The City of the Broken by Ceri Benyon

CITY
The City of the Broken by Ceri Benyon
Publisher: Self-published
Genre: Young Adult, Sci-Fi/Fantasy, Contemporary
Length: Full Length (202 pages)
Age Recommendation: 16+
Heat Level: Sweet
Rating: 2.5 Stars
Reviewed by Astilbe

Seren Loneheart falls in love for the very first time with a boy who has a dark secret. She soon discovers he is a prince who rules over The City of the Broken, which has a population of heartbroken and outcast people. He informs her that he wants her to become a citizen of his city as he believes her to be lonely and unhappy ,but much to Seren’s delight he also wants to be her boyfriend as well.

The pair embark on a dark fairytale romance that results in Seren finding happiness for the first time in her life, but Calix informs her that she needs to remain ‘broken’ to be his girlfriend.

Can these young lovers survive all this turmoil that threatens both their relationship and Calix’s crown? Will Seren succeed in healing Calix’s heart and ending his determination to remain unhappy for the sake of duty?

Love is powerful, but it can’t fix everything. So why does Seren still feel obligated to change herself to better suit her boyfriend’s needs?

A good fantasy novel says as much about the real world as it does about the ones that only exist between its pages, The City of the Broken reminded me of all of the incredible men and women I’ve known who’ve risen above terrible experiences. Purposefully gathering together an entire city filled with broken people is an intriguing concept, and as soon as I read the blurb I knew I had to find out what happens next.

When a character experienced something scary or new in this universe, the text told me what they were feeling instead of allowing their body language or dialogue to subtly reveal their emotions. This happened so often that I had trouble connecting to Seren in particular when even more surprising things popped up in their lives because I never quite felt like I got to know her as a unique individual.

I have a lot of sympathy for Seren. She is a vulnerable soul who so desperately wants to be loved that she’s willing to accept it from anyone who will give it to her. I would have loved to have more background information on her. It seemed odd to me that a teenage girl could spend so much time away from her home in this universe without anyone noticing she was missing. The handful of clues that were provided about her life were interesting, though, and helped to explain her low self-esteem and as well as her lack of adult supervision if my theory about what they are hinting at is correct.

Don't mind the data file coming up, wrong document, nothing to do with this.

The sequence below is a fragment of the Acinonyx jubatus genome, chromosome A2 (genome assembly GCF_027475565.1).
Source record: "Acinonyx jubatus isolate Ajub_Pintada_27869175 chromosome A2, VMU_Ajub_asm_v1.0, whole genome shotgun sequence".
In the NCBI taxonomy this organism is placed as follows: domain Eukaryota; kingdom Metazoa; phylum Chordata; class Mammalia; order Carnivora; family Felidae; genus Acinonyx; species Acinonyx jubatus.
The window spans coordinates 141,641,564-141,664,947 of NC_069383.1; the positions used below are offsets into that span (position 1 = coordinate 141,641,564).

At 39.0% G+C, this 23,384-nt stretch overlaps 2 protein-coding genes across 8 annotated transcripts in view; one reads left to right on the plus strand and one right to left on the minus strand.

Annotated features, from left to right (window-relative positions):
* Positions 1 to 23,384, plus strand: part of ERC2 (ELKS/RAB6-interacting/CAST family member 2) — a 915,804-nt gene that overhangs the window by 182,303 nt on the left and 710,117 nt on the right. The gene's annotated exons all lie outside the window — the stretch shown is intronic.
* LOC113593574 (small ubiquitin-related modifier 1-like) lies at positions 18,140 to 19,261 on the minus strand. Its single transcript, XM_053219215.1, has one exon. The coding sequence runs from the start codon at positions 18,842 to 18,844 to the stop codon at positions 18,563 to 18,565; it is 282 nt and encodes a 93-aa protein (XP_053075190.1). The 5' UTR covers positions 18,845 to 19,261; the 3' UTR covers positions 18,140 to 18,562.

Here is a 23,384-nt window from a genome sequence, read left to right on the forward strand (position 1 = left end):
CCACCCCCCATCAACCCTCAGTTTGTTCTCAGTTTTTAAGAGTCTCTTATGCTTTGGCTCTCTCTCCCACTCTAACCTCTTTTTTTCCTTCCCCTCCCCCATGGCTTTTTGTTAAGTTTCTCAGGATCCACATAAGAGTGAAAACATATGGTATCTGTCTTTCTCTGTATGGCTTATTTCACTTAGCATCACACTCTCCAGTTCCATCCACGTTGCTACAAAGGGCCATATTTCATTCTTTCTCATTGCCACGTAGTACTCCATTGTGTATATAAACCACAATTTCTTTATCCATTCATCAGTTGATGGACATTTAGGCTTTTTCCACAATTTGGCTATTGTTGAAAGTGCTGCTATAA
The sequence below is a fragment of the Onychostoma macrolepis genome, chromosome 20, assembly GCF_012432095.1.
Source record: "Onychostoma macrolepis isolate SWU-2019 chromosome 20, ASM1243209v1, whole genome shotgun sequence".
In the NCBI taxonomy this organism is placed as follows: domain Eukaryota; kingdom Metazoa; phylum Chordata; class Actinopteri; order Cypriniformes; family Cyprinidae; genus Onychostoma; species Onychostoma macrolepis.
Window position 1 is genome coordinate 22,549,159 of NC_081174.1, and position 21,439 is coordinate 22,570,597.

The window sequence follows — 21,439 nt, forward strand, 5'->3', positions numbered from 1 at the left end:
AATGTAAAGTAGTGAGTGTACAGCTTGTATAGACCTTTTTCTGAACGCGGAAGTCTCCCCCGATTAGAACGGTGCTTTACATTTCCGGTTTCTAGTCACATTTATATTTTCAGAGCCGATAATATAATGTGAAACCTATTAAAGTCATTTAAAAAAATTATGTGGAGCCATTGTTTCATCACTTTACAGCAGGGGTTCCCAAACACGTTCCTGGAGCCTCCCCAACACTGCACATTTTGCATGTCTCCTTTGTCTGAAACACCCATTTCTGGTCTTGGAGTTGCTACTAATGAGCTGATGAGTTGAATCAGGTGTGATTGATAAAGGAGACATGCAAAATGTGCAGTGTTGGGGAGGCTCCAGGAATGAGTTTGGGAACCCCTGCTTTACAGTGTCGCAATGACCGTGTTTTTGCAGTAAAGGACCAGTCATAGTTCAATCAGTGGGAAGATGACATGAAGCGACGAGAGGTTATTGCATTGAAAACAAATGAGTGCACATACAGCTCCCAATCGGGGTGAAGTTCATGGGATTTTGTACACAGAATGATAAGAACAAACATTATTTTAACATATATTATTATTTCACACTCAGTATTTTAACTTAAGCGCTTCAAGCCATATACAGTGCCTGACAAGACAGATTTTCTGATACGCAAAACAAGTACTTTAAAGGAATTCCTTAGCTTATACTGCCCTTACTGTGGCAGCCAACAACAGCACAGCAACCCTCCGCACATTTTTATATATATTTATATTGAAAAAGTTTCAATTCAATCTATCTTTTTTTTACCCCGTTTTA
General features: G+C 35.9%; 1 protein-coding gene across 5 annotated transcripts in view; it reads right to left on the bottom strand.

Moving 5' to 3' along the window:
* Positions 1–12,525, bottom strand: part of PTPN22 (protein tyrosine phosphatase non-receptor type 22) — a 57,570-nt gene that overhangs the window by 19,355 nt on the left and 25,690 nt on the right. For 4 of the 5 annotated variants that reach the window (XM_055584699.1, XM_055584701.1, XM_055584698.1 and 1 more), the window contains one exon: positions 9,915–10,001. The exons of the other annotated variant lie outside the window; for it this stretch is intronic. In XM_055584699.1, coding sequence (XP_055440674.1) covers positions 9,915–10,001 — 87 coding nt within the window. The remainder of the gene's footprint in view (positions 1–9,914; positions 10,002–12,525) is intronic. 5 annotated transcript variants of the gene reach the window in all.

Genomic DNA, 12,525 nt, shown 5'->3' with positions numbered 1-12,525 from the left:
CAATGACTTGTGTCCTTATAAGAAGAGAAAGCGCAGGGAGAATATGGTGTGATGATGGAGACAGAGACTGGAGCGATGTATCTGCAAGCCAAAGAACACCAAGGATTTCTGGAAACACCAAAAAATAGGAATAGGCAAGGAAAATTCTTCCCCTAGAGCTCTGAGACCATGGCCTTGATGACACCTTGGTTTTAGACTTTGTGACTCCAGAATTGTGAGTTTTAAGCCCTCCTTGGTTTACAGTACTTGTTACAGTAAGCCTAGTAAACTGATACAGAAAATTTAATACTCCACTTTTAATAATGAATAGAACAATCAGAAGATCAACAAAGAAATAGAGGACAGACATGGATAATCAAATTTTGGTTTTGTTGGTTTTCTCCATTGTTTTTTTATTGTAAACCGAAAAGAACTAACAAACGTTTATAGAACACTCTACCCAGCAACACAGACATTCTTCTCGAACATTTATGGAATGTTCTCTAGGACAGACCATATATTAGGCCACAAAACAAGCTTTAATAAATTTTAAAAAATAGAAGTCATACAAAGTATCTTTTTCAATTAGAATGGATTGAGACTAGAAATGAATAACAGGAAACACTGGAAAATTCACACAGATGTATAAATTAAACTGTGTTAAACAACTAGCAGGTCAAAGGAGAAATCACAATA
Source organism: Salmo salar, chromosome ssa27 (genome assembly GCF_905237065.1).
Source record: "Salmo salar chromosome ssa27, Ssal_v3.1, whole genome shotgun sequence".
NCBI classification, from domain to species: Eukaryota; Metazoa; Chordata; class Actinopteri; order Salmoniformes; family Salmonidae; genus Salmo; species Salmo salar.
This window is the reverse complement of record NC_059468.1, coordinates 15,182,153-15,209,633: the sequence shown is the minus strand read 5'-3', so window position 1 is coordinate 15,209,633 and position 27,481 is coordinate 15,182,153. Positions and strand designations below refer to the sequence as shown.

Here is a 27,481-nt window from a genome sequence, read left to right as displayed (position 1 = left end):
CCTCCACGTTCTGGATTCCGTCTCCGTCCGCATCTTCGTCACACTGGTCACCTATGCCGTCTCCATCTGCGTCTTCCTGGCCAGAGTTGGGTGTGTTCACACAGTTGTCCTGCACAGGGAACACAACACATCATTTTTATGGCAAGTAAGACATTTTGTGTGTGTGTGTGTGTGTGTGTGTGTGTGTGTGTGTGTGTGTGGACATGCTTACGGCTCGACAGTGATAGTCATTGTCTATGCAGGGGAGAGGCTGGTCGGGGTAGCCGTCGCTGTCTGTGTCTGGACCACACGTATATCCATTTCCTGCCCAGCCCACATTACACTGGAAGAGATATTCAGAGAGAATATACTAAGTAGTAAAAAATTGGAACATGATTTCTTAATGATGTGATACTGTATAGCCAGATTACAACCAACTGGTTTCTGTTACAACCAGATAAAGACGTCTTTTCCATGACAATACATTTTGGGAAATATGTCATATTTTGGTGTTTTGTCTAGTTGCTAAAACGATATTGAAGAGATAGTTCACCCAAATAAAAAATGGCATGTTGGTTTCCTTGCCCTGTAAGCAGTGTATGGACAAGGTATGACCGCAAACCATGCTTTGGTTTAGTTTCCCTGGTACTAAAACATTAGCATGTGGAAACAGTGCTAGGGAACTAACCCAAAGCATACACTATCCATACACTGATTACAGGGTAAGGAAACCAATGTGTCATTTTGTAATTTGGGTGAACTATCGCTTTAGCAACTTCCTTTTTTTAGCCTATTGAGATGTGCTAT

There were many grammar and punctuation errors in this story. Some sentences didn’t have any punctuation marks at all. This made it difficult to figure out where one idea or description ended and the next one began. The author’s heavy use of sentence fragments was also confusing.

Strong pacing kept me engaged in the plot from beginning to end. It begins with Seren and Calix’s first meeting, so everything I learned about these characters happened at the same time that everything else was going on. Even though this was a full-length work, it felt like a novella in certain ways due to how quickly the main conflicts show up. Moving everything along so quickly was a good choice!

By far my biggest concern about this book, though, is how the relationship between Calix and Seren develops. Calix isolates her from other people, pushes her to get serious with him right away, and manipulates her when she attempts to make her own decisions. These can all be signs of an abusive relationship, so it was surprising to see the text treat them as romantic gestures. I understand why Seren would initially be wooed by his attention, but I was disappointed by the fact that no one acknowledged his inappropriate expectations of her.

I did enjoy the descriptions of Calix’s city. They often felt like they came from a gritty fairy tale that was never sanitized by The Brothers Grimm. The best scenes are the ones that describe all of the rooms in his castle, especially the black ballroom. It sounded like it would be a hauntingly beautiful place to see in person.

Despite its flaws, The City of the Broken was an interesting look at how our society treats people who aren’t easy to love. I’d recommend it as a cautionary tale to mature teens who are prepared for its occasionally disturbing content.

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